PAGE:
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Giving Them What They Want
By: Janet Kalandranis
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Is. Not. Easy. As a brand, the number one goal is to satisfy the customer and ensure that the business has continued success. But giving customers exactly what they want is no easy feat. If it were, all brands would be number one and success would be easy. But the thing is, customers don’t just want what they want, they also want the best of it. So simply creating a product or service around a need and having it be sub-par isn’t enough. And why should it be? Customers expect brands to listen to their needs and then determine the best solution that answers that request. And since it’s Tuesday, donuts are the example. Gluten-free ones, to be exact. Customers want them, they want access to them, but most of all they want them to taste like donuts. Sugary, doughy pillows of love (isn’t that the dictionary definition of a donut?) and not like a gluten-free substitute. So when customers ask, brands respond — when they are ready, of course.

Dunkin' Donuts, the maker of those delicious donut treats, listened to customers. Customers said gluten-free and Dunkin' Donuts got right to work. But it wasn’t days, weeks, or even a couple months before a new product was launched. Instead Dunkin' took the time to do it right. Something that many brands need to weigh — should we do it quick and be first to market or should we do it BEST and take our time? It’s never an easy decision but one that needs to be weighed before a strategy is created. Sometimes being first is the real success; the ability to provide customers with an answer that no other brand has and then take time to refine and make better over time. Other times waiting until the best can be created is worth the wait. Because sometimes "subpar" leaves a bad taste in the customer’s mouth and they can’t forget. There’s no right decision, no equation to determine which path to take, but instead it’s more important that brands simply take the time to evaluate the two options and determine what works for them.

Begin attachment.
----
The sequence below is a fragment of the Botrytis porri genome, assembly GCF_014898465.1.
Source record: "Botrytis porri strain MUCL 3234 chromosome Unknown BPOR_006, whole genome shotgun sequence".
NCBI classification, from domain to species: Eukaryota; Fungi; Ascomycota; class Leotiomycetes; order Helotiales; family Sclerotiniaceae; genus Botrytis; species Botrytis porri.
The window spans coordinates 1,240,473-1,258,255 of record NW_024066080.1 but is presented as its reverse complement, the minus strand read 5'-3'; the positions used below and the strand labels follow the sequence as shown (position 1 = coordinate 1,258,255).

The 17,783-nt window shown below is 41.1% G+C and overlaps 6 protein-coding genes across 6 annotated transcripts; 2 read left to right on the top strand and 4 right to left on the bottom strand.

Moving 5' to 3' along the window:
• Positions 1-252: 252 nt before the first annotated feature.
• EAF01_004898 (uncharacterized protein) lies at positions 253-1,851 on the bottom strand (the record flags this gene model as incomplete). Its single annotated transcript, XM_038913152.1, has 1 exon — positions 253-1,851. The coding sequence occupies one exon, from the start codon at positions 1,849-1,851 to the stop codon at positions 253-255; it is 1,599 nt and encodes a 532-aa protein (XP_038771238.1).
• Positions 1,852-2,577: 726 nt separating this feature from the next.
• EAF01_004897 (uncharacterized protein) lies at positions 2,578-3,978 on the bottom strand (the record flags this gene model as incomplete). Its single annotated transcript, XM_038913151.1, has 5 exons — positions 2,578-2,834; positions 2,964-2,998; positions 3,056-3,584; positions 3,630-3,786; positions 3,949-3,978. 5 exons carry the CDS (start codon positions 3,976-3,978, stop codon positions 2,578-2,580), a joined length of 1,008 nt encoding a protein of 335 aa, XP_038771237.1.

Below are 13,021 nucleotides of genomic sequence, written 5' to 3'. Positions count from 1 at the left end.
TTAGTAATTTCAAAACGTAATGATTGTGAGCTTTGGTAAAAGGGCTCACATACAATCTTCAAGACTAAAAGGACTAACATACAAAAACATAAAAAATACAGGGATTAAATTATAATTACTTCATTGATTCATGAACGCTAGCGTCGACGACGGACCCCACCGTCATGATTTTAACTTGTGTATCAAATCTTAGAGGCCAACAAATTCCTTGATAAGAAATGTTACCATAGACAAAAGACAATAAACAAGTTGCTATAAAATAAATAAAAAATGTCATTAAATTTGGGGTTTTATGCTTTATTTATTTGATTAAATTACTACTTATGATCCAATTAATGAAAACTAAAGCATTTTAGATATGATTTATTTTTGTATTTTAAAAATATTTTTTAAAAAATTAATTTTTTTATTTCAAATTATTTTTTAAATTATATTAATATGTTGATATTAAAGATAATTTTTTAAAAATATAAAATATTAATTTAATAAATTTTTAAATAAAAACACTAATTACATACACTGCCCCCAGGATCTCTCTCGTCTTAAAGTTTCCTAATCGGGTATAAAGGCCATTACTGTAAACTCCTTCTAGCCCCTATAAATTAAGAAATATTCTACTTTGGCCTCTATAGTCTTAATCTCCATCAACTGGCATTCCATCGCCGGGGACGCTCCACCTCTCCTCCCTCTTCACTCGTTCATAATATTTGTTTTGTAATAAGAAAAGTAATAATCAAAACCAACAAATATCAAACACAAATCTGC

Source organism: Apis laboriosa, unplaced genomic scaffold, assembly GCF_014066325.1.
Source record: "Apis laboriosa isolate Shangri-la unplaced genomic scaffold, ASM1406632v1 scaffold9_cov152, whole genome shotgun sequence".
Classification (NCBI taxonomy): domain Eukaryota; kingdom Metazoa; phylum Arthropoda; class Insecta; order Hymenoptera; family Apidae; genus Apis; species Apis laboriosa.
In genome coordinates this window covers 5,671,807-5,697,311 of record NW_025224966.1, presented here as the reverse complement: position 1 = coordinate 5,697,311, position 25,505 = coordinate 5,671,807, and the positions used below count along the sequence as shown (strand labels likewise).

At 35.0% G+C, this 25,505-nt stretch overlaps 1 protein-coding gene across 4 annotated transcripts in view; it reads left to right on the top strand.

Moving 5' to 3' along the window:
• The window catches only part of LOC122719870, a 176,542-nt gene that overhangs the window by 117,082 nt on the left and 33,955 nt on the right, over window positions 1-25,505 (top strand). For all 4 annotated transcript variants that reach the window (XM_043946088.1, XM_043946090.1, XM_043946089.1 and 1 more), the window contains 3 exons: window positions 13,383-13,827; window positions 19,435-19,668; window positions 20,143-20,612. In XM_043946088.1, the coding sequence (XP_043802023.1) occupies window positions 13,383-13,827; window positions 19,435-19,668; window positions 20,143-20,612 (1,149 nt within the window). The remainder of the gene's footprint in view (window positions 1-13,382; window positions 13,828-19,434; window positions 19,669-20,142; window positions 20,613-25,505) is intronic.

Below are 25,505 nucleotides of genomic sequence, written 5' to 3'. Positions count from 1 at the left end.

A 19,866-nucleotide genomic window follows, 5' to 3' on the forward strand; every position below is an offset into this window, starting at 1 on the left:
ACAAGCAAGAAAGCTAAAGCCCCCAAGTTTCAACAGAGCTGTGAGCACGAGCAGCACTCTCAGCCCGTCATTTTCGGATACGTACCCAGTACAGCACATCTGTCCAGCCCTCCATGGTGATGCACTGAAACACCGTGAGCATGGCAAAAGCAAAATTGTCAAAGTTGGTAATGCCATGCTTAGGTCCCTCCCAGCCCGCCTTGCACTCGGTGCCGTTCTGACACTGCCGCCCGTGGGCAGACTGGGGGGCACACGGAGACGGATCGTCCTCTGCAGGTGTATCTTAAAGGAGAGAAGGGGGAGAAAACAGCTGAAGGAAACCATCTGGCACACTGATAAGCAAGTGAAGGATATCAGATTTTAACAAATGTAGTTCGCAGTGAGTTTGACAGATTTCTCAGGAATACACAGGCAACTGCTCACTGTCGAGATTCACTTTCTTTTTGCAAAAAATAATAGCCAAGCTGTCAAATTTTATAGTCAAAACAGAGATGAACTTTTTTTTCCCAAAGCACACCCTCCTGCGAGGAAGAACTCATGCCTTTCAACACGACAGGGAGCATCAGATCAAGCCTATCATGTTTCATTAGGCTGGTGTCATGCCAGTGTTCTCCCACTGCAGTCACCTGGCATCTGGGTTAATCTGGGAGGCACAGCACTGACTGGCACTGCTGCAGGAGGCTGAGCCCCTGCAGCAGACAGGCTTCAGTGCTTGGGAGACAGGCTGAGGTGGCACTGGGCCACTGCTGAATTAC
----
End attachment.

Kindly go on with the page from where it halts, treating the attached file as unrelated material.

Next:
So back to donuts. Dunkin' decided to take its time and get it right. The brand figured a bad-tasting, semi-gluten free donut wouldn’t do the trick. And it was probably right. There’s a long process to ensure that a product is certified gluten-free and Dunkin' wanted this status. So it worked, it tested, and it made sure to take the proper steps to understand and create something that truly answered gluten-free requests. In addition, Dunkin' of course wanted a yummy-tasting product. It wanted a donut that just happened to be gluten-free, not a gluten-free product that happened to be a donut. And with this wait the brand will gain followers and be known for donuts — gluten free or not.


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About the Author
Janet Kalandranis is here to give you all the little brand thoughts that run through her head with a little dash of spice. Find her online here.
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